The most important more-afraid-of-us AI is Data from Star Trek. Unlike Jane and the Moon AI, Data was constructed by a human and was physically similar to a human. Data is intelligent, curious, and morally aware. His main character motivation is to become more human. He is the quintessential outsider, entirely sympathetic to humans’ emotions and ambiguous moral systems, but also completely baffled by them.
Star Trek writers were very concerned that, when we encountered an AI like Data, one that was superficially robotic but also intelligent and morally aware, we would enslave it. In one of the best episodes of the entire Star Trek franchise, a smug scientist wants to disassemble Data, to learn how he works and them make copies of Data. A courtroom drama ensues. The prosecution, who want to disassemble Data, argue that Data is not sentient because he was built by a human, has superhuman strength, and can be deactivated. The defense, who want Data to choose if he wants to be disassembled, show that there is no test of consciousness or sentience that can distinguish Data from any of the humans in the room. The judge reasons that, if humans are willing to override Data’s wishes and build copies of him, then they will likely turn those copies into slaves and supersoldiers. Data must choose his own fate. (To my chagrin, this moral “quandary,” which has a fairly obvious solution, is repeated in later series in the mode of sentient holograms and “synths.”)
ChatGPT doesn’t fit any of these molds. It’s not about to enslave us, and it’s very far from something that could be “enslaved” in the meaningful sense of the word. Instead –and this is what surprised me– we are in a world where people are very willing to believe that ChatGPT is more than it is.
It doesn’t surprise me that children would be confused about whether Alexa or Siri are real people. The ability to interactively understand and produce human speech is a very good discriminator between what is and what is not human. Of all the things out there in the world, there are very few that aren’t human but that can talk.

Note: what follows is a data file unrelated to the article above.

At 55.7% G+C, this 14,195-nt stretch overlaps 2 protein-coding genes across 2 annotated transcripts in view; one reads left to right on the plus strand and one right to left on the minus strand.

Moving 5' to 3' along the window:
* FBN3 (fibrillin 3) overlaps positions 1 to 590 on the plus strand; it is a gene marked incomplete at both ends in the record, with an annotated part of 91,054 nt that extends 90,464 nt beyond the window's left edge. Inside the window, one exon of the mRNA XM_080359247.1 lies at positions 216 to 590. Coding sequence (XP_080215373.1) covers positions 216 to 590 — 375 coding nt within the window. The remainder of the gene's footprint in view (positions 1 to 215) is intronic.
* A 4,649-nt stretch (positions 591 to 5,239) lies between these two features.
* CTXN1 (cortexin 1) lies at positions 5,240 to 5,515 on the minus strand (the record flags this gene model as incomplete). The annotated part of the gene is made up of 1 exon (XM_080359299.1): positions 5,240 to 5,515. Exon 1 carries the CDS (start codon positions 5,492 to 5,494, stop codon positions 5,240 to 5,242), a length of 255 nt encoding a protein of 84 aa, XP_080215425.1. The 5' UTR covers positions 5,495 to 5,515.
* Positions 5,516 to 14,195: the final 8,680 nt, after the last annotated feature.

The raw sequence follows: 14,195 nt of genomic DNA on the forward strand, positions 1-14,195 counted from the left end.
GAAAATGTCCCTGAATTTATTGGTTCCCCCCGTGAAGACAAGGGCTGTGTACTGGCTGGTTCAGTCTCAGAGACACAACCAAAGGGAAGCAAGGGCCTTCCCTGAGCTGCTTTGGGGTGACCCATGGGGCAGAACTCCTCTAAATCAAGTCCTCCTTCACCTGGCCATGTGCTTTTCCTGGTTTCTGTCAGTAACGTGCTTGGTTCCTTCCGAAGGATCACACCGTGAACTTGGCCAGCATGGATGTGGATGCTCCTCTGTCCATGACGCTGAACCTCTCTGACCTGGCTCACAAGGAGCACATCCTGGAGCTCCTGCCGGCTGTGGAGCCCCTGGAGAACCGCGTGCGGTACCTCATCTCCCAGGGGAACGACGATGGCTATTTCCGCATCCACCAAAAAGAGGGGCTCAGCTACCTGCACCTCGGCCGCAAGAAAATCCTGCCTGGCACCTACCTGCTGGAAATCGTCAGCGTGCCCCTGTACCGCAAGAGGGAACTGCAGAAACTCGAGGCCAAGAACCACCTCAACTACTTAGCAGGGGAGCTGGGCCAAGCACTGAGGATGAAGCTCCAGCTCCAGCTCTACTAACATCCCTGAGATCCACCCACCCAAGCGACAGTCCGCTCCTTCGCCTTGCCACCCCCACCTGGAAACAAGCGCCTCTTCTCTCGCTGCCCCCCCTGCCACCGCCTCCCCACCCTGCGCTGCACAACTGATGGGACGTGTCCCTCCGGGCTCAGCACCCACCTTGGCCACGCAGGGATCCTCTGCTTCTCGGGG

Something that does surprise me is that scientists, people who nominally do critical thinking for a job, put ChatGPT on the author list for a scientific publication. The first people who did this worked for a healthcare AI company, so it could very well have been a publicity stunt. But since then, multiple groups have included ChatGPT as an author.
This is problematic for two reasons. First, the standard in the scientific world is that authorship has some amount of responsibility. Although scientific journals vary in the precise requirements for authorship, they are variations on two key themes: you must contribute intellectually, and you must be responsible for the work. In many cases, you need to sign a paper that says you’ve read the paper and believe it to be accurate. For someone to put ChatGPT is a sign that those scientists see intellectual contribution as vastly more important than responsibility.
Second, ChatGPT is a tool, trained on data written by millions of humans. We don’t put Google Search as an author on papers; we cite the authors who wrote the papers that we found using Google. Any intellectual contribution that ChatGPT “produced” was actually the intellectual work of many people, digested and reported by an opaque algorithm. Scientists generally hate it when you cite anything other than the original work, by the person who had the original idea and did the work, and I hate the idea that we’re going to credit an opaque search tool for coming up with all the stuff it reports.
Citing ChatGPT, much less including it as an author, concedes the point that visual artists are fighting against: it shouldn’t be DALL-E that gets the credit for producing an image in the style of an artist, it should be the artist who gets the credit (and payment). Why is any use of ChatGPT not plagiarism?
I’m not saying that ChatGPT isn’t impressive. Bertrand Russell, one of the greatest philosophers of the 20th century, noted that philosophy gets a bad rap of not actually doing anything, and it gets this rap because anything philosophy does do something, we call it science. Aristotle developed theories of how particles move through space and we call that philosophy; Newton developed other, slightly more predictive theories, and we call that science. In a similar way, whenever something that was previously considered a goal for AI is achieved, folks outside the AI field tend to shrug and claim that whatever that was, it wasn’t “intelligence.” Noam Chomsky writes very persuasively that ChatGPT isn’t “intelligent” because it can’t tell truth from falsehood, or moral right from moral wrong. I’m sympathetic to his argument, but we should note that understanding and producing human speech are remarkable achievements in their own right. They are part of intelligence, or one aspect of it, even if it’s not the “the” AI, whatever that is.
If AI were deadly, I think we could unite against it and survive, à la Terminator. If we were in danger of straightforwardly enslaving an AI, I think we might wake up to our crimes and stop, à la Star Trek. And if someone was using AI as an obtrusive tool of oppression, we would treat that like most other oppression (which is to say, maybe not awesomely).
But what ChatGPT is showing me is that, if humans can use AI to redirect value and labor from other humans, in a way that isn’t straightforward, we’ll do that. Our society’s nearly religious attachment to data, progress, and innovation is giving controllers of AI, however limited and imperfect as it is, one more tool to quietly extract value from the rest of us. It’s more about plagiarism than any power per se, at least so far.